No Man’s Sky “Next” Update- Worth a Revisit?

Posted August 2, 2018 by Thomas James Juretus in Nerdy Bits

Developer: Hello Games

Publishers: Hello Games, Sony Interactive Entertainment

Release dates: August 9, 2016 (PS4), August 12, 2016 (PC)(original release dates), Foundation Update- November 2016, Path Finder Update- March 2017, The Atlas Rises Update- August 2017, Next Update- July 24, 2018, July 24, 2018 (Xbox One)

Available on: PC, PS4 (played), Xbox One

(NOTE: Jacqueline Juretus contributed to the writing of this article.)

In 2016, No Man’s Sky released amid a lot of hype, and a big media blitz by Sean Murray, lead for developer Hello Games. The game promised us a huge amount of planets to explore, each with its own unique environments and ecosystems. We were shown plenty of screen shots and video of large herds of dinosaur like creatures and alien forests. We were told we could trade and engage in space battles, as well as establish bases. If we were lucky, we could encounter another player. The main story line, such as it was, had us searching for the center of the galaxy which when found- led us to another galaxy. On some fronts the game succeeded, but on others it fell far short of the promise laid out by Murray and Hello Games.

While many players played for so long and ultimately ditched the game to the side, the developers kept moving forward. Listening to player complaints, they began to address those issues through a series of updates beginning in November, 2016. The first update, titled Foundation, allowed players to designate a home planet and build a base, along with purchasing starship freighters. Two new play modes, Creative and Survival, were added to the original story mode. Creative Mode allowed players to indulge their creativity, allowing you to build without worrying about resource management and the ability to explore freely. Survival Mode is just what it says- you’re thrown on a world (usually one actively trying to kill you) with limited health and the need to collect resources before you died. This upped the game’s level of difficulty, trying to appeal to players who wanted more of a challenge.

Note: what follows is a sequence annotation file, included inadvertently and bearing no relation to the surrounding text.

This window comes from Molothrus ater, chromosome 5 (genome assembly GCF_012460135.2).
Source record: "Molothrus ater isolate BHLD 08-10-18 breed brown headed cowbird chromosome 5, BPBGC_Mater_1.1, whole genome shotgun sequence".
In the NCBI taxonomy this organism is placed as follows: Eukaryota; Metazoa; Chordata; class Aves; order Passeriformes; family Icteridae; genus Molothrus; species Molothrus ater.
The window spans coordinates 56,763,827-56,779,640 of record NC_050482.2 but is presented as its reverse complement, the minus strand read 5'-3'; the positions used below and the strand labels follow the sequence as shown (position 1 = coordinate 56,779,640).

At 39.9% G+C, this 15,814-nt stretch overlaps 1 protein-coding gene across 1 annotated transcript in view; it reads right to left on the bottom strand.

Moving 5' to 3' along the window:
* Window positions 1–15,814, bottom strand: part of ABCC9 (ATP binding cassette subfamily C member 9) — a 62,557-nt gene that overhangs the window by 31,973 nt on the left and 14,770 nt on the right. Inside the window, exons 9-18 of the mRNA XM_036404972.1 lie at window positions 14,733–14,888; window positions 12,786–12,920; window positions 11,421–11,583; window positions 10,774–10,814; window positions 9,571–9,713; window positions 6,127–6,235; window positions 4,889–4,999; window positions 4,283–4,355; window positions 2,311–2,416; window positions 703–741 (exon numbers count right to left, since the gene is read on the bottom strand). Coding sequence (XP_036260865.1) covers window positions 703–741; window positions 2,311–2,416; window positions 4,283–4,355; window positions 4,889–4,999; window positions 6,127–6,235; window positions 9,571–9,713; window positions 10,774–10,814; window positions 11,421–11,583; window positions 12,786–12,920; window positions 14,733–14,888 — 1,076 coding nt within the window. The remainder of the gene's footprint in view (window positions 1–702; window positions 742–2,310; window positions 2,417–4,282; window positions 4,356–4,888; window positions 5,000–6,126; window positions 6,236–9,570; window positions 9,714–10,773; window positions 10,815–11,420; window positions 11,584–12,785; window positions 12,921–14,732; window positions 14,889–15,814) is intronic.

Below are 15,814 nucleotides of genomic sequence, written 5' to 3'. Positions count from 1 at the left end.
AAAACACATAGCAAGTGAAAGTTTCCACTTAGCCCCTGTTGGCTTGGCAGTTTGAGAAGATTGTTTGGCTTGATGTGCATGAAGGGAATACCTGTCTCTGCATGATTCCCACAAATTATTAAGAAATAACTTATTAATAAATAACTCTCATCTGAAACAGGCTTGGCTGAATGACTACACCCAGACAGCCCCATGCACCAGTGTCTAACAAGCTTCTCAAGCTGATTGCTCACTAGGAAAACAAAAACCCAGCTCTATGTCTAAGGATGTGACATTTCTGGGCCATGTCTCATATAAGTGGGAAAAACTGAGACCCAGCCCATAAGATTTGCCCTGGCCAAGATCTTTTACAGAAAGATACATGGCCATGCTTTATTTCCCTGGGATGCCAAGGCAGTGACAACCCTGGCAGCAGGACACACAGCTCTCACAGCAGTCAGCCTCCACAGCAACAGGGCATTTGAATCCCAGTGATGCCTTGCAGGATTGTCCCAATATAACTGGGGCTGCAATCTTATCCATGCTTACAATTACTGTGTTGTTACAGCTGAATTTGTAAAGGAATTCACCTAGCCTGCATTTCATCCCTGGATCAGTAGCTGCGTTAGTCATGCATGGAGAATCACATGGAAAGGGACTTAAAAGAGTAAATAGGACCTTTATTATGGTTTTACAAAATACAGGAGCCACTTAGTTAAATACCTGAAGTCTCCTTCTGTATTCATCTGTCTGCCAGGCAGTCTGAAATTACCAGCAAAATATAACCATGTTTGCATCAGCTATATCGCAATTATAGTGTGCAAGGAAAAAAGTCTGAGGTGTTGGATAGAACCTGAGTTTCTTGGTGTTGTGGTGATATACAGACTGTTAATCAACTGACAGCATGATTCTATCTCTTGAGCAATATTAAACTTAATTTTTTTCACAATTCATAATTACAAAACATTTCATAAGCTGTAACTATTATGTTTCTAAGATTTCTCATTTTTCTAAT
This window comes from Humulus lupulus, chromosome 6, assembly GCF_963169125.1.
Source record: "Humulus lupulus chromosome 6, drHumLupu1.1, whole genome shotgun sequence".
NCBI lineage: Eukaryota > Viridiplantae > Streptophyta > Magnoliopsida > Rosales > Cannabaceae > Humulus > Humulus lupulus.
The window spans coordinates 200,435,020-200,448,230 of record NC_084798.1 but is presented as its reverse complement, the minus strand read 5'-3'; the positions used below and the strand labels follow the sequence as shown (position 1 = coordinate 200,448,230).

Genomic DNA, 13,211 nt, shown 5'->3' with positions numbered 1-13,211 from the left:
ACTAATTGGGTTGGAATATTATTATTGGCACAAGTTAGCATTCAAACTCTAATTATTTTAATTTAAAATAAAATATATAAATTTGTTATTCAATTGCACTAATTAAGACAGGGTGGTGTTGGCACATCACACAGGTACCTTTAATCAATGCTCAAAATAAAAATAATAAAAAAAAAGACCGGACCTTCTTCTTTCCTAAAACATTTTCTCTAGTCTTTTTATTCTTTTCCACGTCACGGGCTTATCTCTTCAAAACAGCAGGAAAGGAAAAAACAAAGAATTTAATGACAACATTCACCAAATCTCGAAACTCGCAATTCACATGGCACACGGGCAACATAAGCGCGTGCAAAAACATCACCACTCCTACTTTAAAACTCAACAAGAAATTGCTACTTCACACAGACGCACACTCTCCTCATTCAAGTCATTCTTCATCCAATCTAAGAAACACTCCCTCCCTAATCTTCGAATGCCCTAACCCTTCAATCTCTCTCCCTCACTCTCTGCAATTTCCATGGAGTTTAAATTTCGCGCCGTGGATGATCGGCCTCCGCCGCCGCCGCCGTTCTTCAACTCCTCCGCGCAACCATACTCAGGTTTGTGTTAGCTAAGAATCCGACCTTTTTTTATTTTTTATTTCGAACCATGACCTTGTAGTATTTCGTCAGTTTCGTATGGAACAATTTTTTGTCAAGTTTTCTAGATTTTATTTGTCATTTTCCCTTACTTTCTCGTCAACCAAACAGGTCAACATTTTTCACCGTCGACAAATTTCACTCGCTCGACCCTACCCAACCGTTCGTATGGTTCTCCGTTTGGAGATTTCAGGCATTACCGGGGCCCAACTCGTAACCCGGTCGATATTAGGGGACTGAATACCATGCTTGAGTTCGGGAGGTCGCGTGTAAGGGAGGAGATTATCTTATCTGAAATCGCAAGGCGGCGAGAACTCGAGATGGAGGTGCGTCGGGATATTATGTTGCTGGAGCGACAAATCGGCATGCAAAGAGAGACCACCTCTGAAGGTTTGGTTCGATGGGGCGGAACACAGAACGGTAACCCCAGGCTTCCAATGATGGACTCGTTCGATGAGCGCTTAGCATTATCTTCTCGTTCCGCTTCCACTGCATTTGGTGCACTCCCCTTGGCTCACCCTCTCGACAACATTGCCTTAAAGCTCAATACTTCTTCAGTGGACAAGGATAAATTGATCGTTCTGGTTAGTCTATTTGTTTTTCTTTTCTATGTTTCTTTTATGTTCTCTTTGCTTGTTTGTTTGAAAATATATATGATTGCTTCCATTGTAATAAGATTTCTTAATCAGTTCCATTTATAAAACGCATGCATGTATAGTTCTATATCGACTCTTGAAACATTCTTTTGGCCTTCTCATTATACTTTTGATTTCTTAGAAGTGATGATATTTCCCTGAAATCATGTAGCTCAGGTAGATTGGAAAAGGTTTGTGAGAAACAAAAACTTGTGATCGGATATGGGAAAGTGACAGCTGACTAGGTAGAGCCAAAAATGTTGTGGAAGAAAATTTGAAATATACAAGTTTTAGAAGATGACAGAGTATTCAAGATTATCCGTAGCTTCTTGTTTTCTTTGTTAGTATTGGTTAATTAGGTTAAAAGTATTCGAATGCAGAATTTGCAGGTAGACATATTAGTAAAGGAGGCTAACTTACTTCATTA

The Path Finder update followed in March, 2017, adding base sharing, exocraft for exploring the planet surfaces, a Permadeath Mode (in case Survival wasn’t challenging enough for you), and enhanced graphics. August, 2017, saw the release of a third update, titled The Atlas Rises. 30 hours of narrative were added here, along with procedurally generated missions. You also gained use of portals, and a multiplayer of sorts was put in place with the co-op mode called Joint Exploration, which could take up to 16 players. On July 24 of this year, the game finally appeared on the Xbox One, along with the release of a fourth update, the game’s biggest to date, entitled “Next”.

The “Next” update included a slew of features, including multiplayer updates where you could team up with a group of friends or randomly join another player’s game. Players could choose to cooperate in exploration and base building, or pit themselves against each other. Friends could proceed through the story together, or just explore freely. Bases could now be built anywhere, and players can build multiple bases. A terrain manipulator could be used to alter the environment, and hundreds of extra pieces became available to enhance the look of your base. For the first time, both your ship and your character could be played in third person view, allowing for character customization, even allowing you to play as aliens. Add in the ability to create a fleet of freighters, new story elements, chained missions, and plenty of visual enhancements, and the game begins to resemble more of what was promised back at launch in 2016.

Immediately upon booting up the game now, the first noticeable thing are the greatly improved visuals. Environments have more details and textures, and the flora and fauna appear with some more variety, ranging from the prehistoric like creatures to bizarre bouncing mushrooms. While the enhanced visuals certainly improved on the game’s look, they’re still not perfect. I noticed both pop in and anti-aliasing being fairly common, and in a couple of cases, such as using teleporters, graphics can glitch horribly. These glitches can range from the screen going black to showing static streams of light, or giving you just a half screen picture. Frame rate slowdown is noticeable at times, especially when in multiplayer. Fortunately the flaws aren’t enough to ruin gameplay, but they are prevalent enough to be worth noting.